book cover of Rules for 50/50 Chances by Kate McGovern published by Farrar Straus Giroux | recommended on BooksYALove.com Hereditary disease.
Test to find out
or live till it grabs you?

Rose’s mother has Huntington’s Disease and is losing control of herself and her abilities bit by bit.  At 18, Rose can take the genetic test that tells whether she inherited the fatal disease or not. Then she meets Caleb…

Would you want to know how you’re going to die?
**kmm

p.s. May is Huntington’s Disease Awareness Month, so look for a Team Hope HD Walk near you.

Book info: Rules for 50/50 Chances / Kate McGovern. Farrar Straus Giroux Books for Young Readers , 2015 [author site]  [publisher site] Review copy and cover image courtesy of the publisher.

My book talk: As her mother’s condition worsens, 18-year-old Rose wonders whether taking the genetic test to see if she also has Huntington’s Disease would stop her from dancing ballet or planning for college or letting new friend Caleb have her heart.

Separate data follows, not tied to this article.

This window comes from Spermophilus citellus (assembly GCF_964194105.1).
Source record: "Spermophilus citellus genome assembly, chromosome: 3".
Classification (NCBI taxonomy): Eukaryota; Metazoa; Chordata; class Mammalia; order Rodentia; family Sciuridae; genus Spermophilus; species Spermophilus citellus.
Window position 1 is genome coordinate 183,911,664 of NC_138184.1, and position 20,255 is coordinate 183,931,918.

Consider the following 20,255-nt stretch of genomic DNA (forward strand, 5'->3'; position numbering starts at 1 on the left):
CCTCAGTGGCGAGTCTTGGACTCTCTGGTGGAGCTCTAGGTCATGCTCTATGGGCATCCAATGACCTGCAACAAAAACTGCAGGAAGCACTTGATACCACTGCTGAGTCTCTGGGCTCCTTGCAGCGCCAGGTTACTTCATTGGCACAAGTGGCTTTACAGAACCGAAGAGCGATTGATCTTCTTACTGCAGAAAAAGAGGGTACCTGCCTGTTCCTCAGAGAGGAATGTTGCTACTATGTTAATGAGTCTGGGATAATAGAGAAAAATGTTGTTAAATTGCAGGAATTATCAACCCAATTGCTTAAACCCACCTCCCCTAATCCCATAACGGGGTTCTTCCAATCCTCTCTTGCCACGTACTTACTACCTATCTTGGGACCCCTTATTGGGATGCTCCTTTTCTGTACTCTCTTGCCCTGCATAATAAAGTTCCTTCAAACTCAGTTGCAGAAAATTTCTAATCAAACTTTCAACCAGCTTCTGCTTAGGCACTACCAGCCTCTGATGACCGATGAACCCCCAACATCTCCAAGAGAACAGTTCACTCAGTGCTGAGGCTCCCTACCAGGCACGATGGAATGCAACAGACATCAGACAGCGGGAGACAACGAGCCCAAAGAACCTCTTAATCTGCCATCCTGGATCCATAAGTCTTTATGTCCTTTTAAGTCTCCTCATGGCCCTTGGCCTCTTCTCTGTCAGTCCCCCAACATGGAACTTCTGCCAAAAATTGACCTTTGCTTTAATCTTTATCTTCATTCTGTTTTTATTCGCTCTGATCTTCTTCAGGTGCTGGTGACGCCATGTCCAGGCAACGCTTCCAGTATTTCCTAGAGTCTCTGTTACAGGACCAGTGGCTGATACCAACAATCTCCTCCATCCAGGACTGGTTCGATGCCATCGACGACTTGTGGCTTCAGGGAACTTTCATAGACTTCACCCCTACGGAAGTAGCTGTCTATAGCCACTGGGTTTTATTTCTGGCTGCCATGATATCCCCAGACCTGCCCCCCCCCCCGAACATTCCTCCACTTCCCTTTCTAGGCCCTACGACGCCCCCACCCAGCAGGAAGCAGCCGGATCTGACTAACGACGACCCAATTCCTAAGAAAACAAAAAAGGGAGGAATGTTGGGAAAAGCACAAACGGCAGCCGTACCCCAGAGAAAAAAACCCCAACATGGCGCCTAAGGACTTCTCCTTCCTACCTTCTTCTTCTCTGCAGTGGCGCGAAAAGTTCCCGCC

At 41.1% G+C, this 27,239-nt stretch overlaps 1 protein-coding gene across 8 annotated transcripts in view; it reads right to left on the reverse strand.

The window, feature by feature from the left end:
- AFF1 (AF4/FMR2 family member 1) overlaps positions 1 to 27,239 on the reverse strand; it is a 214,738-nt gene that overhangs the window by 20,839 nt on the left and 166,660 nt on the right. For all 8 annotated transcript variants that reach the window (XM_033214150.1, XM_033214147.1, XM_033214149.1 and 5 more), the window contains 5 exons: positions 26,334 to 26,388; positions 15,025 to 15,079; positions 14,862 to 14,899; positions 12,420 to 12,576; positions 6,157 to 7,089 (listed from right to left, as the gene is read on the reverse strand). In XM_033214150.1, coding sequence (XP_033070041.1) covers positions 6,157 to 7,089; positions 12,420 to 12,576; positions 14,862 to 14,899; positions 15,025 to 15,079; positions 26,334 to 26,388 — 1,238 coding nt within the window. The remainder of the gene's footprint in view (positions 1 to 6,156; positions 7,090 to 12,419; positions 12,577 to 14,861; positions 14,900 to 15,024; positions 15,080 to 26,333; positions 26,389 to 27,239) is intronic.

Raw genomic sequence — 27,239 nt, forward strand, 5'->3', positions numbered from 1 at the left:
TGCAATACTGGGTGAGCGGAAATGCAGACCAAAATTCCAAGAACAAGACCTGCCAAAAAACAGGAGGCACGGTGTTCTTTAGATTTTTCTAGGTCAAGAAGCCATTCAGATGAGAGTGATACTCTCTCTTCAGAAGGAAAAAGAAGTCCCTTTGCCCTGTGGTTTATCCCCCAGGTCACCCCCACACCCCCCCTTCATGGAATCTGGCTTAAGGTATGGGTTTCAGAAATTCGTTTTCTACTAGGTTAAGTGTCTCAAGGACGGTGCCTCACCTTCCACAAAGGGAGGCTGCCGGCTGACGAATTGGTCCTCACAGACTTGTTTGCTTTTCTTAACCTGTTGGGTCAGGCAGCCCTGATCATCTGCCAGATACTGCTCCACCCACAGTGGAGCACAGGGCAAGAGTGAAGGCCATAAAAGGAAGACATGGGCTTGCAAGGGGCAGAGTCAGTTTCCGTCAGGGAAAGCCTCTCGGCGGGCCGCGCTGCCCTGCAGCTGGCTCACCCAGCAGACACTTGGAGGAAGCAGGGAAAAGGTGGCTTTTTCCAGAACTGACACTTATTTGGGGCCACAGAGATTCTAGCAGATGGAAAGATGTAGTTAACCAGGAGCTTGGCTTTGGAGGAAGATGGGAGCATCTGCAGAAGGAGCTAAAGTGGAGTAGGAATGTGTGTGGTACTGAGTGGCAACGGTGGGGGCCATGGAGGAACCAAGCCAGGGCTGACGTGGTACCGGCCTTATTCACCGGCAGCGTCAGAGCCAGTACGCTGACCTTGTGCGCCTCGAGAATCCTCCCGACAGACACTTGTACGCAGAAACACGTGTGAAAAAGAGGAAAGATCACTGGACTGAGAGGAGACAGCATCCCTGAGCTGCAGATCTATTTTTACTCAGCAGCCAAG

C for compassion – in a Valkyrie maiden of death? by Kate O’Hearn (book review)

book cover of Valkyrie by Kate O'Hearn published by Aladdin | BooksYALove.com War! Glory! Valhalla!
Death. Separation. Loss.
Soul-harvest is a tricky business.

After seeing warriors of all eras battle endlessly for fun and glory in Valhalla, the youngest Valkyrie thinks humans are all war-crazed savages.

But her promise to a dead soldier takes Freya and her raven companion to Chicago, and human school with its bullies, and being hunted by Odin’s own Dark Searchers for breaking the law!

Read the first chapter here (courtesy of the author) and meet Freya as she faces a destiny that she longs to change.

Struggling against “the way it’s always been” – yes?
**kmm

Book info: Valkyrie / Kate O’Hearn. Aladdin, 2016. [author site]  [publisher site]  Review copy and cover image courtesy of the publisher.

My book talk: Allowed to visit Earth only when reaping valiant warriors’ souls, young Freya defiantly escapes Valhalla to fulfill a soldier’s last request, but at what cost?

As the youngest Valkyrie battle-maiden, Freya is reluctant to interact with humans as they die during their petty wars. Her first soul-harvest may be her last as she agrees to help Tyrone’s family in Chicago, against Odin’s law.